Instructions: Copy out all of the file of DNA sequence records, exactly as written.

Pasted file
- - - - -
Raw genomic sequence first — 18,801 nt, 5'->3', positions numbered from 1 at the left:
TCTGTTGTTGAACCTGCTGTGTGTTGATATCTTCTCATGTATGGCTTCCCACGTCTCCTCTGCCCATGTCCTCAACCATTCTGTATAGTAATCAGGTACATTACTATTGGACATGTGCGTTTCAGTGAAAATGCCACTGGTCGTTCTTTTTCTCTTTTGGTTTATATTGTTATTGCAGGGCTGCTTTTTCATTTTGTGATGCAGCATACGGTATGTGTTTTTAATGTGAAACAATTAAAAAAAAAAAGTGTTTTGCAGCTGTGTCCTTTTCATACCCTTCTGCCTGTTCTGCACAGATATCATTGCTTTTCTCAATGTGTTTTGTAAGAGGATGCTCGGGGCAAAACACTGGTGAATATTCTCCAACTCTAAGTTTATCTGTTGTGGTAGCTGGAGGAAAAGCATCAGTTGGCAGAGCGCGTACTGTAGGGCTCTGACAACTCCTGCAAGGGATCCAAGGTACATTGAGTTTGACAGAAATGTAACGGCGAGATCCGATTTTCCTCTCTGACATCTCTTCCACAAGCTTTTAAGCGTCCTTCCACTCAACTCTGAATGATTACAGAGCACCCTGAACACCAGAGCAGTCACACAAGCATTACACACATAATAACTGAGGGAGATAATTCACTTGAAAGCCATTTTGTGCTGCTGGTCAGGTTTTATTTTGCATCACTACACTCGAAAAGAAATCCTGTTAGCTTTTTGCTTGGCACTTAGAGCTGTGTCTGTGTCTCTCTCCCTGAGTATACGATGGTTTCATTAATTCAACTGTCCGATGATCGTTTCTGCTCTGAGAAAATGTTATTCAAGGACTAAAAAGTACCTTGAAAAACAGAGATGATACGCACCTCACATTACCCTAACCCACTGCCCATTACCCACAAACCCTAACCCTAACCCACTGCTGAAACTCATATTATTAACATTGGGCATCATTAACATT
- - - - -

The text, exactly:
Raw genomic sequence first — 18,801 nt, 5'->3', positions numbered from 1 at the left:
TCTGTTGTTGAACCTGCTGTGTGTTGATATCTTCTCATGTATGGCTTCCCACGTCTCCTCTGCCCATGTCCTCAACCATTCTGTATAGTAATCAGGTACATTACTATTGGACATGTGCGTTTCAGTGAAAATGCCACTGGTCGTTCTTTTTCTCTTTTGGTTTATATTGTTATTGCAGGGCTGCTTTTTCATTTTGTGATGCAGCATACGGTATGTGTTTTTAATGTGAAACAATTAAAAAAAAAAAGTGTTTTGCAGCTGTGTCCTTTTCATACCCTTCTGCCTGTTCTGCACAGATATCATTGCTTTTCTCAATGTGTTTTGTAAGAGGATGCTCGGGGCAAAACACTGGTGAATATTCTCCAACTCTAAGTTTATCTGTTGTGGTAGCTGGAGGAAAAGCATCAGTTGGCAGAGCGCGTACTGTAGGGCTCTGACAACTCCTGCAAGGGATCCAAGGTACATTGAGTTTGACAGAAATGTAACGGCGAGATCCGATTTTCCTCTCTGACATCTCTTCCACAAGCTTTTAAGCGTCCTTCCACTCAACTCTGAATGATTACAGAGCACCCTGAACACCAGAGCAGTCACACAAGCATTACACACATAATAACTGAGGGAGATAATTCACTTGAAAGCCATTTTGTGCTGCTGGTCAGGTTTTATTTTGCATCACTACACTCGAAAAGAAATCCTGTTAGCTTTTTGCTTGGCACTTAGAGCTGTGTCTGTGTCTCTCTCCCTGAGTATACGATGGTTTCATTAATTCAACTGTCCGATGATCGTTTCTGCTCTGAGAAAATGTTATTCAAGGACTAAAAAGTACCTTGAAAAACAGAGATGATACGCACCTCACATTACCCTAACCCACTGCCCATTACCCACAAACCCTAACCCTAACCCACTGCTGAAACTCATATTATTAACATTGGGCATCATTAACATT